Olbers divided the universe into a series of very thin concentric shells, surrounding the Earth. The illumination on Earth from the shells falls off as the square of the radius. Illumination is proportional to 1/R2. But the illumination also depends on the number of stars in the shell, i.e., it is also proportional to R2. When both are considered, illumination is proportional to R2/R2 = 1. In other words, illumination does not depend on R at all – it is constant. So each shell contributes a certain, constant mount of illumination. An infinite number of shells contribute an infinite amount of illumination.
Olber's paradox is the puzzle of why the night sky is not as uniformly bright as the surface of the Sun if, as used to be assumed, the universe is infinitely large and filled uniformly with stars. It can be traced as far back as Johannes Kepler in 1610, was discussed by Edmond Halley and Philippe Loys de Chéseaux in the eighteenth century, but wasn't popularized as a paradox until Heinrich Olbers took up the issue in the 19th century. It is completely resolved in the standard Big Bang cosmology, according to which the universe has a finite age (providing a horizon beyond which we can't see) and contains a finite number of stars.
Detailed look at the paradox
Is the universe infinite, or does it end somewhere, with completely empty space and nothingness beyond? Olbers argued that if the nearby parts of the universe were a typical sample, repeated again and again in more distant parts, then it would be impossible for the universe to be infinitely large. The universe would contain an infinitely large number of stars and galaxies. Each star radiates light, and no matter how far away the star is, some of its light reaches the Earth. The argument continues: if the Earth were receiving light from all directions from an infinite number of stars, then the night sky would appear blindingly bright. In every direction there was bound to be a star. The sky would appear to be an unbroken source of light.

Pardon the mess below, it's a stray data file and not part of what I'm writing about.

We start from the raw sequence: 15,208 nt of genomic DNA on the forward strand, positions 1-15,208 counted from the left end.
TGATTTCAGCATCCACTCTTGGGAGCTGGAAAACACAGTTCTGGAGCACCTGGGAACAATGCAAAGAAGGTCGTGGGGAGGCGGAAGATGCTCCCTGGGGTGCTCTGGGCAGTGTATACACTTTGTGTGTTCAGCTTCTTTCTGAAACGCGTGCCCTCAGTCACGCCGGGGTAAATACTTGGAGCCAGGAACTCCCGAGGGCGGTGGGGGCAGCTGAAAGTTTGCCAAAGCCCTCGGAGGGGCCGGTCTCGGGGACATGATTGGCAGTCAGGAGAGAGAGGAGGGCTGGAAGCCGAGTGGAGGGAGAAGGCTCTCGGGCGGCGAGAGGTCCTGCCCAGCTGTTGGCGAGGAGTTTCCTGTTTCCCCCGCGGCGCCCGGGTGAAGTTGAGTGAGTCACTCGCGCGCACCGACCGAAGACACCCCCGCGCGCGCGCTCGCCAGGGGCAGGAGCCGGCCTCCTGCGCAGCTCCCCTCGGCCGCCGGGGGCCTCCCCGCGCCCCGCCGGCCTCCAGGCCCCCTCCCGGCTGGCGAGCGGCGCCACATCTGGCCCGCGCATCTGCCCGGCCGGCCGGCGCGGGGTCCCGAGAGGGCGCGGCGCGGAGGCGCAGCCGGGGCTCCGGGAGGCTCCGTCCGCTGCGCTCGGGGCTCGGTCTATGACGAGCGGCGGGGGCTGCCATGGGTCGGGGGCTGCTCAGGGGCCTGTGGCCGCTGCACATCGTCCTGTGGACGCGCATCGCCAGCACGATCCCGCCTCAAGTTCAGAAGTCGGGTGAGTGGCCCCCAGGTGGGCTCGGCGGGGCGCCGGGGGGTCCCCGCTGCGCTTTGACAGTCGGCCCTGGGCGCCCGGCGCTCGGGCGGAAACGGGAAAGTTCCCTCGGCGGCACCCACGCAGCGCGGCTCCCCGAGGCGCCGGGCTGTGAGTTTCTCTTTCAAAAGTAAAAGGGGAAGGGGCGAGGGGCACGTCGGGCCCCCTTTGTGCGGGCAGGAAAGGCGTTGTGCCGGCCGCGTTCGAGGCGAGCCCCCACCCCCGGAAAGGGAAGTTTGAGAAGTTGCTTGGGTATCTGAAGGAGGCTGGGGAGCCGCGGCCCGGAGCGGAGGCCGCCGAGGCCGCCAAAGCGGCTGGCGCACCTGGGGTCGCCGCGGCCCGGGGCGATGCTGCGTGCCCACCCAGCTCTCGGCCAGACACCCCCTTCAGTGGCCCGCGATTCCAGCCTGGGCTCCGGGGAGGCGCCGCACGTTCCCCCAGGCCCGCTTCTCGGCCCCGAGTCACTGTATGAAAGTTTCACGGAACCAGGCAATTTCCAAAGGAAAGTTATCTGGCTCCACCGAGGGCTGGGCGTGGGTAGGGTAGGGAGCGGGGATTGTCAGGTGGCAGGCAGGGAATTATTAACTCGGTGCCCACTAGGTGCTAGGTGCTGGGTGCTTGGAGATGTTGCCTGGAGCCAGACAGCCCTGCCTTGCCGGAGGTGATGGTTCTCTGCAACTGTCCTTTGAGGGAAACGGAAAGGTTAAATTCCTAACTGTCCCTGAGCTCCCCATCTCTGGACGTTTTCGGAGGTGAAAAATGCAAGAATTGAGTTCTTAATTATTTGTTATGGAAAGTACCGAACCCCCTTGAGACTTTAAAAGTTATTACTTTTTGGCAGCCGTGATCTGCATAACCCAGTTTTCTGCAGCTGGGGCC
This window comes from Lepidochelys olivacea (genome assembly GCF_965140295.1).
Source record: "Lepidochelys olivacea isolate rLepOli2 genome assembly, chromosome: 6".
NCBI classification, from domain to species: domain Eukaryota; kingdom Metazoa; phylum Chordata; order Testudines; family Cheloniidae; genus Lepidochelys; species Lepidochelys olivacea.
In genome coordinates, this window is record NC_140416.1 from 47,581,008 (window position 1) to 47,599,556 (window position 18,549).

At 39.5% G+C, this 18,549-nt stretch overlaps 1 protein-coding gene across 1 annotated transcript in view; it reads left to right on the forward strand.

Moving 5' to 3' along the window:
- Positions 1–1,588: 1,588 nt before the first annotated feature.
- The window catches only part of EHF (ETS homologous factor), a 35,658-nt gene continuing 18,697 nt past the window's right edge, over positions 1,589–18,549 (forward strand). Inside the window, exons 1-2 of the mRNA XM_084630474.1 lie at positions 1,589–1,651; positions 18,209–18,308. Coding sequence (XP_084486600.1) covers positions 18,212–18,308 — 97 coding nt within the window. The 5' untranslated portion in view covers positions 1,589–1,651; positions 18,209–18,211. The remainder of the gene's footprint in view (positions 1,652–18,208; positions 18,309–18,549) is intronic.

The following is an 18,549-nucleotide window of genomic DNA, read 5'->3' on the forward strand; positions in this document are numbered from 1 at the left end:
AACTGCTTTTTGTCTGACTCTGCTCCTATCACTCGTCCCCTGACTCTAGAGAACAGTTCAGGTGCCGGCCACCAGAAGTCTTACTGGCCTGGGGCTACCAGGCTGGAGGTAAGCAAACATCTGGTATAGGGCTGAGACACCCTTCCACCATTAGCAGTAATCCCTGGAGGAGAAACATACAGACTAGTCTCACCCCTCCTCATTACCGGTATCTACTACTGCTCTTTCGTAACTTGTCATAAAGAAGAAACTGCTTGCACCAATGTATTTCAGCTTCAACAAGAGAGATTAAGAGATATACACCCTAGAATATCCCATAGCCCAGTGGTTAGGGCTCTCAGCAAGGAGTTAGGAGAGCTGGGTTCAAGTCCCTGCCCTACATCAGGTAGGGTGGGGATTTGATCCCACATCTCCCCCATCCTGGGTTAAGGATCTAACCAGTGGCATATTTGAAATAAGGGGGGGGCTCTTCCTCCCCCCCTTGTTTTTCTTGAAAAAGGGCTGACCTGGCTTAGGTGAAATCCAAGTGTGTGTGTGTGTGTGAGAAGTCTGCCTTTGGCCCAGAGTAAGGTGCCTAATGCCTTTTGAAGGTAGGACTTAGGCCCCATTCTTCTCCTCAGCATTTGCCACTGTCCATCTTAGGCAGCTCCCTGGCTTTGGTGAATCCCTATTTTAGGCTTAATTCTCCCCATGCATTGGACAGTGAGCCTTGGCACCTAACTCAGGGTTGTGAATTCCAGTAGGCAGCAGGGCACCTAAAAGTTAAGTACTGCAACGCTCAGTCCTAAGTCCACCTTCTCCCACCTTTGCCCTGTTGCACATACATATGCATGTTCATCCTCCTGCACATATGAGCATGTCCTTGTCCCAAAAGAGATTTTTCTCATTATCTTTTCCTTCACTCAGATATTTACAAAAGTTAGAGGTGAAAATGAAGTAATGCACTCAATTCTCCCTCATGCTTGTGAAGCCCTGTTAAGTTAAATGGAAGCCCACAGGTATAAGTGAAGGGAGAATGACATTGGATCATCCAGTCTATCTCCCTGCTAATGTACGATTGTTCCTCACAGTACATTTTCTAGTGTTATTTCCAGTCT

In reality, the stars make a very small contribution to the light received on Earth. So according to Olbers, there cannot be an infinite number of them, and the universe must be bounded.
The more distant the star, the smaller the proportion of its light that eventually reaches the Earth. The contribution to the illumination on Earth falls off as the square of the star's distance. Quantities that fall off with squares of distances fall off rapidly. Id the Sun were twice as far away, the illumination would be reduced to one quarter. Three times its present distance away, and the illumination would be one ninth, four times away, and the illumination is down to a sixteenth of its present value.
Over large distances, the number of stars in a unit volume is assumed to be fairly constant. Olbers considered the contribution to the illumination on Earth from an imaginary thin spherical shell of stars centered around the Earth. The entire universe was divided in this manner into a succession of thin, spherical shells, each one enveloping all the smaller spheres, Olbers calculated the contribution from a typical spherical shell, and then totalled the contributions from all the shells – from the closest immediately surrounding the Earth, to the most distant. If the universe were infinite, this outermost shell would be at infinity.
But the paradox was that as the illumination decreased with distance-squared, so the shells became bigger, and contained more stars. In fact, the number of stars in each shell increased as the distance-squared. The increase cancelled out the decrease exactly, and left Olbers with a simple form of summing-up (or integration). If the distance of the most distant spherical shell were infinity, the result of the summing-up would also be infinity. The night sky should appear infinitely bright. Because it is dark, the summing-up cannot be taken as far as infinity Olbers concluded that the universe must be finite.
There are, however, two flaws in his argument that render the conclusion invalid. Much of the matter in space is cold and does not radiate its own light. Interstellar dust, in particular, does not radiate visible light, but absorbs light, and blocks out light from more distant stars. If the interstellar dust were not there, the Earth would receive more light from the stars.
The other flaw came with the discovery that all distant galaxies were receding away from our own Galaxy (this fact is shown by the red shift in their spectra). The more distant they are, the faster their speed or recession; some observed galaxies are receding at close to the speed of light.
The galaxies could stretch out to infinity. None of the light from the most distant ones could ever contribute to the brightness of the night sky.